What happens when ransomware-as-a-service meets context-sensitive endpoint security | #hacking | #cybersecurity | #infosec | #comptia | #pentest | #ransomware

Ransomware has surged, despite aggressive defenses, because it’s a profitable enterprise where opportunity is limitless.

As the number of endpoints around the world continue to multiply, ransomware gangs simply have too many choice targets in front of them. It’s the job of enterprises to make sure they don’t fall victim to ransomware and to make the landscape less profitable for the bad guys. This article is about how to do that using a context-sensitive defense.

Ransomware, Inc.

The ransomware business is so profitable that threat actors have created their own business models by renting access to do-it-yourself ransomware kits to those willing to pay top price. Consider groups such as Black Basta, LockBit, Royal and Scattered Spider, all of whom have increased their profitability through the ransomware as a service.

Matt Hickey, vice president of sales engineering at Sophos, said ransomware attacks are no longer just about ransomware: “They’re actually holding your data hostage, and they’ll threaten to release it if you don’t pay by a specific time. We saw that happen with MGM, where they said we’re not going to pay the ransom, and they paid a heavy price for it.”

Fighting back with a context-sensitive endpoint defense

Hickey contends that context-sensitive defense can play a significant role in protecting data and systems from all of these attacks.

Context-sensitive defense provides a comprehensive and adaptive way to combat ransomware attacks. With context-sensitive defense, there’s threat exposure reduction, deep learning anti-malware protection, and comprehensive anti-ransomware and anti-exploit capabilities. One of the key components of context-sensitive defense is the adaptive nature of endpoint security that can automatically apply more aggressive protection when a device is under attack.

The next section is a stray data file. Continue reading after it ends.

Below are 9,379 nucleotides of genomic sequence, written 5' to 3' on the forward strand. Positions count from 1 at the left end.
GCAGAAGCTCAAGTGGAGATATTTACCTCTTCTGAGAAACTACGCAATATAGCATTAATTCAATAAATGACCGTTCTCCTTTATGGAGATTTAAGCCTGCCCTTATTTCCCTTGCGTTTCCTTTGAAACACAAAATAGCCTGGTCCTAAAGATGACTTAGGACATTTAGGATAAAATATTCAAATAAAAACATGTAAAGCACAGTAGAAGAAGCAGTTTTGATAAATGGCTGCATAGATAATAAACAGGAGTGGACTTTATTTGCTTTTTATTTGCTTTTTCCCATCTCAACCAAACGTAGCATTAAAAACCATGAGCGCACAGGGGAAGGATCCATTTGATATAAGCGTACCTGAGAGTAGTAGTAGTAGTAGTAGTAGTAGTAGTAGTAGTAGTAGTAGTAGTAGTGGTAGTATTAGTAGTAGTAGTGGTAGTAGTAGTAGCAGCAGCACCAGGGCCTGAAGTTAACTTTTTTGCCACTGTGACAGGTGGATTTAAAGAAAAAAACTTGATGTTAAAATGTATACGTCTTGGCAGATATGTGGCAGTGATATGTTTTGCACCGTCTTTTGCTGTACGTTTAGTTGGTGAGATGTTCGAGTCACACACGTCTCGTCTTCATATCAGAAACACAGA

Traditional security technologies often fail to protect endpoints due to their limited ability to adapt to evolving attack techniques. Context-sensitive defense addresses this limitation by aggregating and analyzing data from various sources, including endpoints, firewalls, authentication systems, SIEMs, threat databases, network logs, and anti-malware and anti-ransomware systems. By drawing upon these data sources, the system generates a contextually rich threat response in real time, enabling security teams to respond to ransomware threats with a higher degree of accuracy and speed.

In the face of resource limitations, context-sensitive defense provides small security teams with the capability to mount a better defense against ransomware attacks as well. By automating the response based on available security data, this approach helps mitigate legal and financial risks, safeguard sensitive data, and fortify overall cybersecurity measures against ransomware attacks, even for resource-strapped businesses. This way, security teams can respond to ransomware attacks more quickly, and with a higher degree of accuracy, and ultimately prevent or at least contain such attacks.

An automated ransomware defense

There are a couple of crucial aspects to a context-sensitive defense. The first is the automated component, which applies more aggressive protection to a device being targeted by a “hands-on-keyboard” attack: activities that involve remote admin tools, untrusted executables or booting a machine in Safe Mode. The automated response of context-sensitive defenses will slow the attacker down, which is crucial for giving incident responders a chance to investigate what’s happening.

That brings us to the other action, or the critical attack warning aspect of context-sensitive defense. While detecting and disrupting attacks on individual devices, a critical attack warning is sent out to security and operations teams via email or push notifications. The notification informs them of the attack in progress. The warning provides these teams with a comprehensive summary of the threat activity, as well as risk score that estimates the attack severity, and detailed information on which devices are involved in the attack. They can then isolate these devices from the network immediately, preventing the attacker from gaining a foothold.

It’s in these ways that context-sensitive defense significantly improves the response to ransomware attacks by applying proactive protection, adapting and automating endpoint security response, and aggregating and analyzing data from various sources in real time.


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National Cyber Security